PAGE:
In France, Brunoni would be described as an “easterner”; i.e., someone from Lorraine, the region that gave the country states men and military leaders like de Gaulle. Natives of Lorraine usually have itchy feet, the desire to see other places, yet do remain faithful to the homeland. Serge Brunoni vertainly exemplifies this spirite as a traveller and artist. Serge Brunoni has a nonchalant air but speaks carefully and earnestly as he describes childhood memories of drawing which World War II and financial problems brought to an end with a factory job at age
14. Mandatory military service would follow and give him a chance to see the world, or at least part of Africa. Once demobilized Serge decided to immigrate to the wide open spaces of Canada. In 1963, he arrived in Trois-Rivières which has remained his home ever since.
At his wife’s suggestion, Brunoni renewed his childhood enthusiasm for art. The Galerie Kastel took notice of the self-taught artist and gave him a chance, a lucky break that Serge remembers with gratitude.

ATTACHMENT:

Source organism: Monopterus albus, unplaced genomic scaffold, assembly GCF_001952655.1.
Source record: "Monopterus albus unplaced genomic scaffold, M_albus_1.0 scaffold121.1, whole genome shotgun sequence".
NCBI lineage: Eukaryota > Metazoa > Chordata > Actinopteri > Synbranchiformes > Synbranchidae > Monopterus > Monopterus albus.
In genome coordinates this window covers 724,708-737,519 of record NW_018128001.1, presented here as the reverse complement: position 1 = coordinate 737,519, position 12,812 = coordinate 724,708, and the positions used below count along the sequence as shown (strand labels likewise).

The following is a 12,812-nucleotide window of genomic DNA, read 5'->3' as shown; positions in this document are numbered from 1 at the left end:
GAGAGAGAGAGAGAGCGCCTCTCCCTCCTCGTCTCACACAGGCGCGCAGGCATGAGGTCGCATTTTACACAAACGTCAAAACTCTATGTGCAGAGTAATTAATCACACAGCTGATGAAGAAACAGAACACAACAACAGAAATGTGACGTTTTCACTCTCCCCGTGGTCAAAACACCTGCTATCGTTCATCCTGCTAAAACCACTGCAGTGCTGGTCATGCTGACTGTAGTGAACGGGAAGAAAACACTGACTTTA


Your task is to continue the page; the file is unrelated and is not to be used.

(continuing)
Serge Brunoni paints by instinct. Each image is built around an element he wishes to represent, a starting point, from which the rest is created while he is painting. Three major themes can be found in his work: a man within the isolation of nature, the city and trains. These themes complement one another in that the city provides a stable, populous environment; the woods, a return to the self, freedom and an appreciation of time; the train, a link between the two. The train also evokes the traveller within us all, especially within Brunoni, who always keeps a train ready to head somewhere, like a dream machine.
Serge keeps in mind the classis advice that great art is omission. Simplicity is vital to his technique, inspired by that of Cosgrove and especially, Matisse. Completely lucid in his style, Brunoni pushes his colours and lines to the maximum, exploring all the possibilities. Colour is very much present yet at the service of the artist’s streamlined strokes works like La marina de Sillery.
Not inclined to advance great theories, but definitely inclined to strive for technical perfection, Brunoni speaks of the truth of Art with a capital A, and his modest desire to share his experience of life with those who view his work.